Margaret Zhang L’15 works as a legal fellow at the Women’s Law Project advocating for pregnant and breastfeeding women in PA workplaces, schools, and prisons. She spoke to Penn Law about her work.
Penn Law (PL): Tell us about your fellowship, including where you’re working, the problems that you’re responding to, and the goals of your project.
Margaret Zhang (MZ): I work at the Women’s Law Project (WLP), a non-profit public interest law firm with offices in Philadelphia and Pittsburgh, Pennsylvania. Throughout its history, WLP has worked to eliminate sex discrimination through policy advocacy, high-impact litigation, and community education. My fellowship focuses on advocacy for three categories of pregnant and breastfeeding women in Pennsylvania: workers, students, and incarcerated women. The current legal protections for all of these women are complicated, often inadequate, and essential to advance and to protect.
In the workplace, pregnant and breastfeeding women routinely face discrimination. That discrimination is sometimes subtle: Pregnant women regularly lose their jobs because their employers refuse to grant their requests for medically necessary job modifications, such as a chair in the workplace, regular access to water, or help with heavy lifting. After childbirth, women’s employers may refuse to give them necessary break time to express breast milk, which harms their ability to continue breastfeeding their babies.
Pregnant and breastfeeding students face similar challenges. Schools may exclude these students from educational activities, refuse to accommodate their pregnancies or their breastfeeding needs, or punish them for taking medically necessary leave after childbirth.
Finally, the problems facing incarcerated pregnant and breastfeeding women are myriad. Incarcerated women often have high-risk pregnancies due to a history of inadequate prenatal care and poor nutrition. In prison, their access to adequate care is inconsistent, often resulting in miscarriage, preterm birth, and poor birth outcomes, including neonatal death. Postpartum care is similarly inadequate, as is care for opiate-addicted women who need specialized medical treatment.
I respond to these injustices by educating women and their medical providers about the laws; advocating for better state laws, such as the Pennsylvania Pregnant Workers Fairness Act (HB1583) and the Workplace Accommodations for Nursing Mothers Act (HB2061); and advising and representing women with employment discrimination claims. To assist pregnant and breastfeeding students, I work alongside community agencies who support them, I travel to area schools to educate them about the laws, and I am available to advise and represent students who wish to file a complaint against their school. I also educate incarcerated pregnant and breastfeeding women about their rights and am available to provide legal representation as needed.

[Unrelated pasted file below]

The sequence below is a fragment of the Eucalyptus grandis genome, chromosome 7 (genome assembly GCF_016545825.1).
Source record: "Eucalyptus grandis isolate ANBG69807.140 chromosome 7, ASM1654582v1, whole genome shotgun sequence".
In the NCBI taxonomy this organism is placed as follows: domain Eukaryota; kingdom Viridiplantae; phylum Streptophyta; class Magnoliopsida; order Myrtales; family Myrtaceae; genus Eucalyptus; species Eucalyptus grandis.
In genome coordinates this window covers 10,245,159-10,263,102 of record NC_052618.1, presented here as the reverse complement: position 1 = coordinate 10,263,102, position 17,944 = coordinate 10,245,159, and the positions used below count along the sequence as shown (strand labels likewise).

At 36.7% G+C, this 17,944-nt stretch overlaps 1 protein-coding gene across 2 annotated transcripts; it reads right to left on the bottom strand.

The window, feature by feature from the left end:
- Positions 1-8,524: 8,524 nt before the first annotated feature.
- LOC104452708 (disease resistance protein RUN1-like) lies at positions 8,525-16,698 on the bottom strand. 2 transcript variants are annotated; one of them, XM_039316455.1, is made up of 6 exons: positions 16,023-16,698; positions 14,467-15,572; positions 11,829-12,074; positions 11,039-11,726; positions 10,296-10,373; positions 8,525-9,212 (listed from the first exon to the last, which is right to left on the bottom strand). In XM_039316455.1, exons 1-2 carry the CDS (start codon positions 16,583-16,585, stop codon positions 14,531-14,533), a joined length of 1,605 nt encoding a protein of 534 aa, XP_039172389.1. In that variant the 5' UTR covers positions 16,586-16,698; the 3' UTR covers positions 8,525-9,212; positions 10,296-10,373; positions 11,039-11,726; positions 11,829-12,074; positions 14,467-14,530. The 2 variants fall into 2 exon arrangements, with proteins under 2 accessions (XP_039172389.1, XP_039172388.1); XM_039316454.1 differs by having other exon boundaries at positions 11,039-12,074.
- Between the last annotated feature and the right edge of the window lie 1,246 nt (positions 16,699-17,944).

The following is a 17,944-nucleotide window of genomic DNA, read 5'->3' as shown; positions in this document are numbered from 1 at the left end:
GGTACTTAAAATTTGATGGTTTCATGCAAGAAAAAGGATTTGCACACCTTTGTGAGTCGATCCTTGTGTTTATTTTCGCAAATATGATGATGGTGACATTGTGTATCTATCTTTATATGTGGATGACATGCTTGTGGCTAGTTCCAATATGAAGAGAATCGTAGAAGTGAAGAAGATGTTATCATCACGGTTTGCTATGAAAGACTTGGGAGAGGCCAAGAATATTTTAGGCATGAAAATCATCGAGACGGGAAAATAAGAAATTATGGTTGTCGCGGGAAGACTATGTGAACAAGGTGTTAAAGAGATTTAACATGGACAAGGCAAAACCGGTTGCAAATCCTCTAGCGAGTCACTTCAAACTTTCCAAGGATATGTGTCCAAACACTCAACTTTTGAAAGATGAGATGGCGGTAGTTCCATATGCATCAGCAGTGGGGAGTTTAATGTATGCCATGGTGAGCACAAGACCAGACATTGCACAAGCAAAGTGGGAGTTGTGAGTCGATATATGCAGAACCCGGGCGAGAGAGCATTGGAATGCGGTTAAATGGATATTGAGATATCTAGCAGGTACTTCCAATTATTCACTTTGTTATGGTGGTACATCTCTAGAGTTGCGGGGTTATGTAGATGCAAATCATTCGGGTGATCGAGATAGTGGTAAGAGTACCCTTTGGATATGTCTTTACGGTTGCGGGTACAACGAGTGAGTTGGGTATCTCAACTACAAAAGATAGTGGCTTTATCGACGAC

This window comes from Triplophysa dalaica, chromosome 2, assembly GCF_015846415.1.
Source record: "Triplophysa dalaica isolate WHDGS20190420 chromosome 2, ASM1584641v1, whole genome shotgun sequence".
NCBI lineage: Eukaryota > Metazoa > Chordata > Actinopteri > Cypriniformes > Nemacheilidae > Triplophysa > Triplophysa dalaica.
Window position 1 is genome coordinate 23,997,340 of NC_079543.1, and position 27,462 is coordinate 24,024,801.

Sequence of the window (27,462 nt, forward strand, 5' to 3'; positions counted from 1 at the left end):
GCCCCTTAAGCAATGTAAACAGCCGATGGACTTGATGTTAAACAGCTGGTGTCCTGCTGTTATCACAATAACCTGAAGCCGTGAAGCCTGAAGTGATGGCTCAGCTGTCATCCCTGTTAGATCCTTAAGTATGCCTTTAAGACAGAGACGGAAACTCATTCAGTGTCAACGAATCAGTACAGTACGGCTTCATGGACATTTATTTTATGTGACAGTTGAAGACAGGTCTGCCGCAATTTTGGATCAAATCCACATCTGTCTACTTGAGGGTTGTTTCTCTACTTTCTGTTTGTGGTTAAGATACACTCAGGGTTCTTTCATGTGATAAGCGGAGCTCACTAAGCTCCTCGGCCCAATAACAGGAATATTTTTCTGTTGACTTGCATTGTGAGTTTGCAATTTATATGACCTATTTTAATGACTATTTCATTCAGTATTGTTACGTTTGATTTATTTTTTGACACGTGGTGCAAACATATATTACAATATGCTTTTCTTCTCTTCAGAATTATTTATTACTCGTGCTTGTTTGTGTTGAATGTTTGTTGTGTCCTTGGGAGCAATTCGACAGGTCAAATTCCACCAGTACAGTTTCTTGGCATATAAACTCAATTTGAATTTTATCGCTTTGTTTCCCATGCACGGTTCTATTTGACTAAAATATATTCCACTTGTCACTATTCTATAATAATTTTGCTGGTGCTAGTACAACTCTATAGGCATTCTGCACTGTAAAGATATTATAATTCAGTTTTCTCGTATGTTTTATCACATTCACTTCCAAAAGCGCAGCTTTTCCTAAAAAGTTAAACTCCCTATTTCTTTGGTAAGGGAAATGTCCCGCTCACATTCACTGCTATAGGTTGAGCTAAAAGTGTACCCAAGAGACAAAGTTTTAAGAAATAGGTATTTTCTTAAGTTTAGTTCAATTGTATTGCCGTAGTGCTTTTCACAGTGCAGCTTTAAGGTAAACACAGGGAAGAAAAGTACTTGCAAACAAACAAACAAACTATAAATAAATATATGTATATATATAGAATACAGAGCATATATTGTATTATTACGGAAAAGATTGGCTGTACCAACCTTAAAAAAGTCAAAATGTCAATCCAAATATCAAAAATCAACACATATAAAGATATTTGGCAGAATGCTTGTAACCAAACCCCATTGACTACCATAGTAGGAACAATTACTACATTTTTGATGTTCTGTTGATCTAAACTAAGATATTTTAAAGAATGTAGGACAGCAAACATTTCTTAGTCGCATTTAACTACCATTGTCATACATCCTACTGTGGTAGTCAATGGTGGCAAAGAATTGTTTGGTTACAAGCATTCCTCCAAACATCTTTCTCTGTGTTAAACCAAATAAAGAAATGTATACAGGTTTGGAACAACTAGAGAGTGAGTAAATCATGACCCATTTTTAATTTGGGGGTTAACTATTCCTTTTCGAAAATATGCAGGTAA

PL: How did your experiences before and during law school lead you to this project or public interest generally?
MZ: I owe much of my dedication to public service to my first job after college, as an AmeriCorps member at Public Allies, a national organization dedicated to cultivating young people’s service and leadership skills and character. At Public Allies, I served for ten months at Integrated Refugee & Immigrant Services (IRIS), a refugee resettlement agency in New Haven, Connecticut. I particularly remember helping newly arrived pregnant refugees obtain healthcare, and arranging for volunteers to help them communicate with their care providers during pregnancy and childbirth.
My experiences in law school continued to draw me toward public service on behalf of pregnant and breastfeeding women. Through the Custody and Support Assistance Clinic (CASAC), I regularly assisted low-income pregnant and nursing women who not only had to plan for and care for a newborn, but also had to deal with custody disputes with abusive former partners. Meanwhile, my internship at the Philadelphia Commission for Human Relations and my litigation courses at Penn Law showed me that administrative and judicial action can help rectify violations of pregnant and breastfeeding women’s rights, but that these processes take time and provide retrospective relief at best.
Finally, my own experience as a pregnant woman and breastfeeding mother is another reason why I am dedicated to my work at the Women’s Law Project. I was lucky to have an easy pregnancy during my third year of law school and, later, an employer who accommodated the break times I needed to express breast milk. Yet even as a privileged law school graduate, I still encountered challenges: resistance to a breastfeeding accommodation from bar exam administrators, childcare expenses that equaled my housing expenses, and the day-to-day challenges of juggling a newborn’s medical, physical, and emotional needs with my workplace demands. Together with my past professional experiences, my personal experiences make me passionate about—and grateful for the opportunity to—work to ensure that pregnant and breastfeeding women, in all walks of life, can prepare for and care for their newborns with the legal and social supports they need.
PL: Thus far, what accomplishment during your fellowship are you most proud of?
MZ: I am most proud of the opportunities I have each day to make pregnant and breastfeeding women’s lives even a little bit easier: when I am able to equip a community case worker with the information she needs to get a school accommodation for a pregnant student, when I equip clients with legal information to help them negotiate a workplace accommodation, and—most of all—when I speak to clients and I am able to help them through a difficult and stressful time in their lives.